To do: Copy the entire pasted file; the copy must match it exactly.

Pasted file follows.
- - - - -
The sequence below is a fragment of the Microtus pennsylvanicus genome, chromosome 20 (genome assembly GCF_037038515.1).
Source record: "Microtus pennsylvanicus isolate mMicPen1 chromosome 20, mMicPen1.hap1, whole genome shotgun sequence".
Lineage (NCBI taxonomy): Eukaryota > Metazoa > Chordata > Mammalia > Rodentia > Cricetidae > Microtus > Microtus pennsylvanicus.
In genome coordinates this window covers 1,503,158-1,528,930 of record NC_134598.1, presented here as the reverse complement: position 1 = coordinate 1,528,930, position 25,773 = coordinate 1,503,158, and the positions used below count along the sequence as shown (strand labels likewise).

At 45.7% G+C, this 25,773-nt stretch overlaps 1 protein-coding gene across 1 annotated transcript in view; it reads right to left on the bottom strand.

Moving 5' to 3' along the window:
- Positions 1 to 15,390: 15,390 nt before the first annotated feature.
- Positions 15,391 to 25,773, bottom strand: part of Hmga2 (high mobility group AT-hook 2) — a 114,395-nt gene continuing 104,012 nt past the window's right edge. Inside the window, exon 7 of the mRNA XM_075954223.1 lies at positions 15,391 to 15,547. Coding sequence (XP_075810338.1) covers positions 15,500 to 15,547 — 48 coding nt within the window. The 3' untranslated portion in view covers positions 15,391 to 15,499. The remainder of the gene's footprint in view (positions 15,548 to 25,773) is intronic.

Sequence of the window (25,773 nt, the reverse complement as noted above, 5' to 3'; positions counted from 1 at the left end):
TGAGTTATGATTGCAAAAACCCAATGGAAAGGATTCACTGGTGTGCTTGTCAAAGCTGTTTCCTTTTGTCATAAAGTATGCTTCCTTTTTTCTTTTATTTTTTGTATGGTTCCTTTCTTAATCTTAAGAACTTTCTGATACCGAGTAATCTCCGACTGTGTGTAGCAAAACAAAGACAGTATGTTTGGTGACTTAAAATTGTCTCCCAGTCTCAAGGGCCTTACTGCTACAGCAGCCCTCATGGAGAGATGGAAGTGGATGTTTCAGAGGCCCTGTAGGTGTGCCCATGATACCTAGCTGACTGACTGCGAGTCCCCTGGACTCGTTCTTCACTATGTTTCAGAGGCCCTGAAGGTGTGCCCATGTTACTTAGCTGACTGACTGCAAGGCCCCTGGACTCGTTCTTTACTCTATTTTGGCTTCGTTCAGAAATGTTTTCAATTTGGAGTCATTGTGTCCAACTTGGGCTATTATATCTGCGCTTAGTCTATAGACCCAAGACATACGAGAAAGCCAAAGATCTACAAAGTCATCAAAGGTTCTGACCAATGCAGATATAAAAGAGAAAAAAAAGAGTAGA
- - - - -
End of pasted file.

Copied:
The sequence below is a fragment of the Microtus pennsylvanicus genome, chromosome 20 (genome assembly GCF_037038515.1).
Source record: "Microtus pennsylvanicus isolate mMicPen1 chromosome 20, mMicPen1.hap1, whole genome shotgun sequence".
Lineage (NCBI taxonomy): Eukaryota > Metazoa > Chordata > Mammalia > Rodentia > Cricetidae > Microtus > Microtus pennsylvanicus.
In genome coordinates this window covers 1,503,158-1,528,930 of record NC_134598.1, presented here as the reverse complement: position 1 = coordinate 1,528,930, position 25,773 = coordinate 1,503,158, and the positions used below count along the sequence as shown (strand labels likewise).

At 45.7% G+C, this 25,773-nt stretch overlaps 1 protein-coding gene across 1 annotated transcript in view; it reads right to left on the bottom strand.

Moving 5' to 3' along the window:
- Positions 1 to 15,390: 15,390 nt before the first annotated feature.
- Positions 15,391 to 25,773, bottom strand: part of Hmga2 (high mobility group AT-hook 2) — a 114,395-nt gene continuing 104,012 nt past the window's right edge. Inside the window, exon 7 of the mRNA XM_075954223.1 lies at positions 15,391 to 15,547. Coding sequence (XP_075810338.1) covers positions 15,500 to 15,547 — 48 coding nt within the window. The 3' untranslated portion in view covers positions 15,391 to 15,499. The remainder of the gene's footprint in view (positions 15,548 to 25,773) is intronic.

Sequence of the window (25,773 nt, the reverse complement as noted above, 5' to 3'; positions counted from 1 at the left end):
TGAGTTATGATTGCAAAAACCCAATGGAAAGGATTCACTGGTGTGCTTGTCAAAGCTGTTTCCTTTTGTCATAAAGTATGCTTCCTTTTTTCTTTTATTTTTTGTATGGTTCCTTTCTTAATCTTAAGAACTTTCTGATACCGAGTAATCTCCGACTGTGTGTAGCAAAACAAAGACAGTATGTTTGGTGACTTAAAATTGTCTCCCAGTCTCAAGGGCCTTACTGCTACAGCAGCCCTCATGGAGAGATGGAAGTGGATGTTTCAGAGGCCCTGTAGGTGTGCCCATGATACCTAGCTGACTGACTGCGAGTCCCCTGGACTCGTTCTTCACTATGTTTCAGAGGCCCTGAAGGTGTGCCCATGTTACTTAGCTGACTGACTGCAAGGCCCCTGGACTCGTTCTTTACTCTATTTTGGCTTCGTTCAGAAATGTTTTCAATTTGGAGTCATTGTGTCCAACTTGGGCTATTATATCTGCGCTTAGTCTATAGACCCAAGACATACGAGAAAGCCAAAGATCTACAAAGTCATCAAAGGTTCTGACCAATGCAGATATAAAAGAGAAAAAAAAGAGTAGA